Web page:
Louis D Esposito, Tom Hiddleston, Alan Taylor, Natalie Portman, Chris Hemsworth and Kevin Feige - German premiere of 'Thor - The Dark Kingdom' at Cinestar am Potsdamer Platz movie theater. - Berlin, Germany - Sunday 27th October 2013
Lily Collins will star in the movie adaptation of the mash-up novel Pride and Prejudice and Zombies.
Lily Collins is attached to the movie adaptation of Seth Grahame-Smith's mash-up novel 'Pride and Prejudice and Zombies.' The movie was originally set up at Lionsgate with Oscar winner Natalie Portman to star, though the studio went through a revolving door of directors including David O'Russell, Mike White and Craig Gillespie before the project seemingly fell apart.
Following Portman's exit as the star, Scarlett Johansson, Mia Wasikowska and Anne Hathaway flirted with starring in it, though Lily Collins appears to have snagged the role. The producers - which include Portman - have chosen '17 Again' director Burr Steers to helm the adaptation.
Panorama will produce and finance the movie, which they intend to sell at the Cannes Film Festival, according to the Hollywood Reporter. The 2009 book is a mash-up of Jane Austen's classic 1813 novel Pride and Prejudice with elements of modern zombie fiction, crediting Austen as a co-author. The story follows the plot of the original book, but places it in an alternative universe version of the Regency-era of Britain, where zombies, skunks and chipmunks roam the countryside.
Jane Got A Gun gets Gavin O'Connor to direct
Gavin O’Connor will fill the boots of the absent Lynne Ramsey on the western drama, Jane Got A Gun, starring Natalie Portman, Deadline report.
Best known for his work on MMA drama Warrior, O’Connor will have to work quickly to get up to speed, considering the way in which Ramsey left the show (a rather unceremonious ‘not showing up on day one of shooting’ routine, if you didn’t remember). O’Connor – also the writer-director of Pride And Glory, Miracle and Tumbleweeds – will get the show back on the road on Thursday. “I have millions of dollars invested, we’re ready to shoot, we have a great script, crew and cast,” Scott Steindorff – producer and financier of the show - told Deadline of Ramsey’s sudden departure: “I’m shocked and so disappointed someone would do this to 150 crew members who devoted so much time, energy, commitment and loyalty to a project, and then have the director not show up. It is insane somebody would do this to other people. I feel more for the crew and their families, but we are keeping the show going on, directors are flying in, and a replacement is imminent."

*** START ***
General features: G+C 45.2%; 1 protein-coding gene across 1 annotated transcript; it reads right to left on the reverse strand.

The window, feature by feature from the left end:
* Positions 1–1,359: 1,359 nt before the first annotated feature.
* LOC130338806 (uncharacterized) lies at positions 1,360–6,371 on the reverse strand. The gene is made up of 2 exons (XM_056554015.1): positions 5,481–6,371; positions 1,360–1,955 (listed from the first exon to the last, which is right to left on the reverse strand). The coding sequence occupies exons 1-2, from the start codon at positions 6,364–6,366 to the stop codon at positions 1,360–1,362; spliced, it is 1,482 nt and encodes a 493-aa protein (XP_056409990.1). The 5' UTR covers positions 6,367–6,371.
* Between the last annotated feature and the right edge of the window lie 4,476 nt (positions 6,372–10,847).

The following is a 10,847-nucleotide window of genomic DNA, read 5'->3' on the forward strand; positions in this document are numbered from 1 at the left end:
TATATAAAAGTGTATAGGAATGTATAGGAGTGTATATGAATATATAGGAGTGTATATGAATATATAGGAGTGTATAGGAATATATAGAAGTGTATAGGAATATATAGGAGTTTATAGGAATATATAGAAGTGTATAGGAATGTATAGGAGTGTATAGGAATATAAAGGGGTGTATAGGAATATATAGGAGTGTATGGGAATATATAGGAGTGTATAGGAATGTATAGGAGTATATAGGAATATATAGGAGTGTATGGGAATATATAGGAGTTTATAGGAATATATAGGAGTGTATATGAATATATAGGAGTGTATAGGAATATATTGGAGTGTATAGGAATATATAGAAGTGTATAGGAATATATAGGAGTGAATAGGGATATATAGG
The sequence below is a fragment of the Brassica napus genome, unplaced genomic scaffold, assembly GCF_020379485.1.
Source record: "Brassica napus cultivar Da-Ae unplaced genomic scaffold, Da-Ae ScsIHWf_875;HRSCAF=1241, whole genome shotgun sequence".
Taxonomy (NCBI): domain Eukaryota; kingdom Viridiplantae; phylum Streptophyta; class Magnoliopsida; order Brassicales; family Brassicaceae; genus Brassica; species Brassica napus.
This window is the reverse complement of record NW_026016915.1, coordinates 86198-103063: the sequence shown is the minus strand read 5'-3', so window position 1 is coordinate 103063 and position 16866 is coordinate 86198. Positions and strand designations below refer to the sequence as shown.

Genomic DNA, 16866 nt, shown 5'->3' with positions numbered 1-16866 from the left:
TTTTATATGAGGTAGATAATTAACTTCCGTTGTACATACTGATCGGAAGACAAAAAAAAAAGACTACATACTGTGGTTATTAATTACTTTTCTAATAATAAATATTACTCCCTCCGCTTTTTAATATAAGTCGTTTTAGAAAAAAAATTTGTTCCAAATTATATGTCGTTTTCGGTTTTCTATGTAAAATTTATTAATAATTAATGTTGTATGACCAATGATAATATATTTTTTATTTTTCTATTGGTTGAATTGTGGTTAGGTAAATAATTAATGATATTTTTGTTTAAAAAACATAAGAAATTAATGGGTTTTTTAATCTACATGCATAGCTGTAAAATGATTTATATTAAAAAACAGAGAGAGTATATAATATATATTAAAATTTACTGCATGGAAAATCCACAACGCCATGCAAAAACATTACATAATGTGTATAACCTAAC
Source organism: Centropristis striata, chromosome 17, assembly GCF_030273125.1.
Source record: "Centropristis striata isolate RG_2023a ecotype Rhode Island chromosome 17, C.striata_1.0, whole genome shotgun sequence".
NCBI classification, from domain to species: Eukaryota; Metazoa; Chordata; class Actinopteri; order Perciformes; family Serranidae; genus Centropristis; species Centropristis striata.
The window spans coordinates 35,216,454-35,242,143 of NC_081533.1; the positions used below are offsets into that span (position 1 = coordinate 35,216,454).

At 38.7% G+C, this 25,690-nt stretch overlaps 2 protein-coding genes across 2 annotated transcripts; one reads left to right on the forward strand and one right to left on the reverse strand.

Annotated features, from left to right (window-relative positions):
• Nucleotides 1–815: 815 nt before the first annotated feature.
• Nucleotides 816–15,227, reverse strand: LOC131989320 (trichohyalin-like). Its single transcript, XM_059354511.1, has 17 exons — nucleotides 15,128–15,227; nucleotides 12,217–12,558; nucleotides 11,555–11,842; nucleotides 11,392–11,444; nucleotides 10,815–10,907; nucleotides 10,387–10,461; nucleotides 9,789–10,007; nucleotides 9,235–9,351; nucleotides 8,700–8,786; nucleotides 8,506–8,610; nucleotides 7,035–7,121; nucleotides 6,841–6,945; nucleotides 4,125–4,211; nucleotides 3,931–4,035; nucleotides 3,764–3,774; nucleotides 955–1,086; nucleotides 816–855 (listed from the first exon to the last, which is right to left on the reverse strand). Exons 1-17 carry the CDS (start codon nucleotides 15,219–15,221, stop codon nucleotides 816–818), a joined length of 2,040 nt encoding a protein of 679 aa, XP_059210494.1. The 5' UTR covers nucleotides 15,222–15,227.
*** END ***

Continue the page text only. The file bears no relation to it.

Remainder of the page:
Natalie Portman and Benjamin Millipied
Continue reading: Gavin O’Connor Directing 'Jane Got A Gun' After Lynne Ramsay's No-Show
Benjamin Millepied became something of a household name when he choreographed the Oscar winning Natalie Portman / Mila Kunis movie, Black Swan. It was there that he first met Portman, and three years later they are married with a child. Life continues to move quickly for the talented couple as, in what has been described as a 'surprising move' been given the job of 'Director of the Paris Opera Ballet', meaning he and the family are relocating to the the most romantic city in the world, Paris, in 2014.
As Sarah Crompton, from the Telegraph, says, it was expected that someone already working at the company would fulfil the role. However, clearly no one is as good as Millepied so the role has been offered to him instead. The Paris Opera Ballet is one of the oldest and most esteemed of its kind in the world.